By: Daniel Wilkins
If you were to go up to a random Joe Schmoe on the street, and ask him to name a team in Major League Baseball, odds are that he's going to say the Yankees. Many people don't even have to enjoy baseball, or know anything about it, to have heard about the Yankees. After all, they've been around for over a hundred years, they've won 27 championships, and they , produced all-time greats that have even had their presence in pop culture like Babe Ruth, Mickey Mantle, and Joe DiMaggio. One thing that people might also notice is the fact that Yankees players are always clean cut. By that, I mean that they aren’t shaggy, they don’t show too much “swagger”, and they prefer to be more elegant in their style of play and conduct. One of the rules that the Yankees had (and still have) are a strict dress code that prevents players from being too “flashy” on the diamond. In this article, I want to set my opinions about this rule aside, and give you the pure facts about what is in place for the Yankees on and off the field.
You may remember the name George Steinbrenner. Before his passing in 2010, he was the owner of the New York Yankees. During his tenure as owner, he had strict rules regarding the team's public image. He was extremely self-conscious about his team's image, and he believed that the traditions of baseball and its’ purity was just as important as playing the game itself. Therefore, many of his rules regarding the dress code of players definitely gave the teams a vibe of years past.
Steinbrenner's policy started in 1973, which was the same year that he bought the Yankees for $8.7 million. Allegedly, Steinbrenner's policy started after he saw some of his player’s hair covering their jersey numbers during the National Anthem. Because of that, he wrote down the player's jersey numbers and instructed them to cut their hair. As a result, his appearance policy for players, coaches, and executives was introduced and enforced soon after.
The policy forbids all facial hair, and mustaches weren't allowed either, except for religious reasons. Scalp hair may not be grown below the collar. Long sideburns and mutton chops were discouraged, but never officially banned.
Now, why would George Steinbrenner adopt a policy that prevented his players from showing off their personality with their facial hair? Many players today do that, like Yasiel Puig, Yadier Molina, Brian Wilson, and Mike Clevinger. Well, Steinbrenner wanted to adopt “a corporate attitude” for the team. Many speculators believe that Steinbrenner's policy could have been inspired by his military service. Steinbrenner was a member of the United States Air Force before he was an executive and eventually owner of the Yankees. Many military organizations in the US have very similar appearance policies, which prevent individuals from being too creative. And that's exactly what the Yankees have: a restrictive policy.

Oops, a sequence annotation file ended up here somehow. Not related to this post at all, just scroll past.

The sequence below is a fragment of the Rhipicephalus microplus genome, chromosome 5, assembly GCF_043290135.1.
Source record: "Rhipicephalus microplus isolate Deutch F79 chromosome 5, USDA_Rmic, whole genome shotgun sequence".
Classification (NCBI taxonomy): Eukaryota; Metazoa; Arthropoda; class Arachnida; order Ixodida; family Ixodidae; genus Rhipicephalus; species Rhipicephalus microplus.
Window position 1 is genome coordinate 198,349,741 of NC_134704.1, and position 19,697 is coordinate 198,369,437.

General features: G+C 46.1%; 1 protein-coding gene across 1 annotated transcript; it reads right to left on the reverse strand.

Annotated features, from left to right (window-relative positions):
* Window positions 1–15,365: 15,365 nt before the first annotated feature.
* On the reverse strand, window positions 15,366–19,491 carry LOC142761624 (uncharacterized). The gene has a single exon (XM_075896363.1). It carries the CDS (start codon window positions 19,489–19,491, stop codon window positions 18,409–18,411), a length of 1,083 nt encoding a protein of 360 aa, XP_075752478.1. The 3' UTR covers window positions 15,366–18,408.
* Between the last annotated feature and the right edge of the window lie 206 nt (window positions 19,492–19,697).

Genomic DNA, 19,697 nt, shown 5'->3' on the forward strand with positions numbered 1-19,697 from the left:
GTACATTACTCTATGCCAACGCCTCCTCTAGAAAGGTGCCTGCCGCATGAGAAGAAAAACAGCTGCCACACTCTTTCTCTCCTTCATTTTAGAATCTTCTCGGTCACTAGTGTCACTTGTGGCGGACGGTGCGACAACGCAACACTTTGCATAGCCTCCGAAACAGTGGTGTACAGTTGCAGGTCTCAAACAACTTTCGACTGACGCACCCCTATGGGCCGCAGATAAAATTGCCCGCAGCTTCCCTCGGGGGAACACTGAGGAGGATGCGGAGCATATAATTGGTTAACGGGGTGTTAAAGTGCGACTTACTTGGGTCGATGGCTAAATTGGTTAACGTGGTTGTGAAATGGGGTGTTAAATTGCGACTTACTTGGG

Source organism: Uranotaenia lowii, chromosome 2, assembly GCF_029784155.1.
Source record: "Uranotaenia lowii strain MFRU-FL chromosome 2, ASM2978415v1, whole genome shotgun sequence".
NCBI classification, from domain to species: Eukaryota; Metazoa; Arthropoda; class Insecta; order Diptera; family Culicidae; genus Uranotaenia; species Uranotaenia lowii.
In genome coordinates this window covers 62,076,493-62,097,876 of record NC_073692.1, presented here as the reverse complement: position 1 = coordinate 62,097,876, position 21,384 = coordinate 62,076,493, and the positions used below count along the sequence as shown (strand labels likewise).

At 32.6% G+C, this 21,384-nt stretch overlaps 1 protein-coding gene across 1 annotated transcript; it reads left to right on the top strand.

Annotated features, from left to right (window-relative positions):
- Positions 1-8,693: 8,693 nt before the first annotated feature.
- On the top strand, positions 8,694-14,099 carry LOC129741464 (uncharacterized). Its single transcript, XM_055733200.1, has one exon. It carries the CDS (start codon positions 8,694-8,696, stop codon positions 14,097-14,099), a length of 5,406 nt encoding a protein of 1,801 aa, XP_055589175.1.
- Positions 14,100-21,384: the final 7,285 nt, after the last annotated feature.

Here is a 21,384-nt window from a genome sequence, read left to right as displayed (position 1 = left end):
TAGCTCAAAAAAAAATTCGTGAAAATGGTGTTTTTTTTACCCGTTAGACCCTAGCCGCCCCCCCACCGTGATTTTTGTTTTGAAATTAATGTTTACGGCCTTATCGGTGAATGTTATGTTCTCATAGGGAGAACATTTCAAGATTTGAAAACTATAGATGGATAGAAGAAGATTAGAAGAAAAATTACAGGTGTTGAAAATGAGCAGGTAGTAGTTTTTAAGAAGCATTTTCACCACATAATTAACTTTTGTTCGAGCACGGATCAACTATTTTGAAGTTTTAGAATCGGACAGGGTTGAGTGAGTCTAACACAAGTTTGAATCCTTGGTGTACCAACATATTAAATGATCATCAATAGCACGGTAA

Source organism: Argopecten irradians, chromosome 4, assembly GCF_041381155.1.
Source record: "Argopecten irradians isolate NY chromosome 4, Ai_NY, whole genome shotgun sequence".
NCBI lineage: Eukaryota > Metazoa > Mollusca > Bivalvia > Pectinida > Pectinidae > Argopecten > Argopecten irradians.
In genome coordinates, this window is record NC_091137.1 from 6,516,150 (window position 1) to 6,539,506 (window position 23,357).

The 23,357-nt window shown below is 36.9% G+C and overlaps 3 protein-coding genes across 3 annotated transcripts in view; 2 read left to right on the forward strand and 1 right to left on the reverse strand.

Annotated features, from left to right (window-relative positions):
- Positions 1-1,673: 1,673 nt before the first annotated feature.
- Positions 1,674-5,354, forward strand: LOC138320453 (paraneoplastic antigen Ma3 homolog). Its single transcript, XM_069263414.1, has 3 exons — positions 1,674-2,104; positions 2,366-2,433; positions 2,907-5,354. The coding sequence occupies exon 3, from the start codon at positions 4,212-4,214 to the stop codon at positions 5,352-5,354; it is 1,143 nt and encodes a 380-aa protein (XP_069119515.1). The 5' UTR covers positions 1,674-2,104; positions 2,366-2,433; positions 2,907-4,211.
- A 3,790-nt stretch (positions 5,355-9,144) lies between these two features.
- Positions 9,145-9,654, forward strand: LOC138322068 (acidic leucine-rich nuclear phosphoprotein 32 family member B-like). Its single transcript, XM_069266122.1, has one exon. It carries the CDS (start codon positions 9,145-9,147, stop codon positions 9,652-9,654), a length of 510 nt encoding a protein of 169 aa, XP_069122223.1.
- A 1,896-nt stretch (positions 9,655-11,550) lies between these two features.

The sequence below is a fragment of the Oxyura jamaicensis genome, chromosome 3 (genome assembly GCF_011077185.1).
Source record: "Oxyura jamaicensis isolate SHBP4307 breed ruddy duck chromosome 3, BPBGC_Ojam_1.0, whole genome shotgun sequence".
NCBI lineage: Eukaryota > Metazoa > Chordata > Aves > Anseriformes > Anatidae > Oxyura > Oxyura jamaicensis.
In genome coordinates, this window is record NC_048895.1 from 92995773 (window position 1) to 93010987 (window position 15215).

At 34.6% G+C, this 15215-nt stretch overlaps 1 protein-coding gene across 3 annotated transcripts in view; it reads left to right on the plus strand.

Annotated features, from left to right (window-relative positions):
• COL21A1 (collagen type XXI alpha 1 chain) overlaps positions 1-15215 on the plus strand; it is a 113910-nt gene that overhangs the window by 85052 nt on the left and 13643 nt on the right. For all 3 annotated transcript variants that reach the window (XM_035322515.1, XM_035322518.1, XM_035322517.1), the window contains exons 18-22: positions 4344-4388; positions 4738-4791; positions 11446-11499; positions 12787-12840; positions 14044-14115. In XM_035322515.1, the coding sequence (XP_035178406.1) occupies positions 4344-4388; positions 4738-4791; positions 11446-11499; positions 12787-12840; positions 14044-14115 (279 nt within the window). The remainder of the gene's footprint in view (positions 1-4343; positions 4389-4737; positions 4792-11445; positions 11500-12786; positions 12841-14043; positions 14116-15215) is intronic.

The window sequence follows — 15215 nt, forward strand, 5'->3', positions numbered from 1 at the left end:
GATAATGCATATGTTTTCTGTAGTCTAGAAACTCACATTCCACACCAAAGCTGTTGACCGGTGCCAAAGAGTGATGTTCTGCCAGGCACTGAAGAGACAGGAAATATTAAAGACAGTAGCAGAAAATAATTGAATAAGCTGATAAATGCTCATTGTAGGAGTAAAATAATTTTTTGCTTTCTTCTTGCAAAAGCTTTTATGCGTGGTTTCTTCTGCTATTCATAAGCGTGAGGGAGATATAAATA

Now, just because this rule is strictly enforced doesn't mean that all Yankee players wish to abide by that rule. Don Mattingly, the famous first baseman, is a rather famous exception to this rule. Mattingly grew a mustache during his career, and he was passionate about it. However, the Yankees were not thrilled about Mattingly's decision. Yankees coaches repeatedly told him to trim it (along with his excessively long hair), but he denied. Eventually, tensions got so heated that Mattingly was benched, and repeatedly fined large sums of money until he promised to cut the hair. Eventually, he folded, but it wasn’t without a tough fight.
Former Yankees manager Lou Piniella wasn't a fan of the rule either. He once challenged the rule during a spring training season in Fort Lauderdale. Piniella, who is known to be a religious person, said that the rule should be dropped because Jesus had long hair. Steinbrenner fired back with an unbelievably classless quote, saying "If you can walk on water, you can wear your hair any way you want."
In 2015, certain Yankee players started growing mustaches against the rule’s wishes, but none of them were punished or fined. In fact, Joe Girardi (the manager at the time) even said that he’d join the players if the team won 10 games in a row. Surprisingly, this was after Girardi said that he would keep Steinbrenner’s policy in place after he had passed.
Many players, even on other teams, have spoken out about the rule. In 2019, free agent pitcher Dallas Keuchel reportedly said that he would shave his beard in order to play for the Yankees. That sparked many rumors saying that he was going to sign with the Yankees, but he did not sign there after all. Back around five years ago, relief pitcher Brian Wilson, known for having an extravagant beard, said that he would refuse to play for the Yankees if he was traded there. Red Sox pitcher David Price has also said that he will not play for the Yankees as long as this policy is in place.
Don't get me wrong, the Yankees are not the only major league franchise to have restrictions against players and coaches sporting facial hair. In fact, until the 70s, not many players in Major League Baseball wore facial hair at all due to fashion trends of the time. The Cincinnati Reds had an unwritten rule which banned players from wearing beards until 1999. Shockingly enough, Don Mattingly banned his players from having facial hair during his first season as manager of the Miami Marlins in 2016. In 2017, the policy was dropped.
What do you think about the Yankees facial hair policy? Do you believe that is an important measure taken by a professional team to keep themselves “professional” and not silly? Or, do you think that times have changed in baseball and it's time for the Yankees to adopt the modern way of life, and let their players have personalities?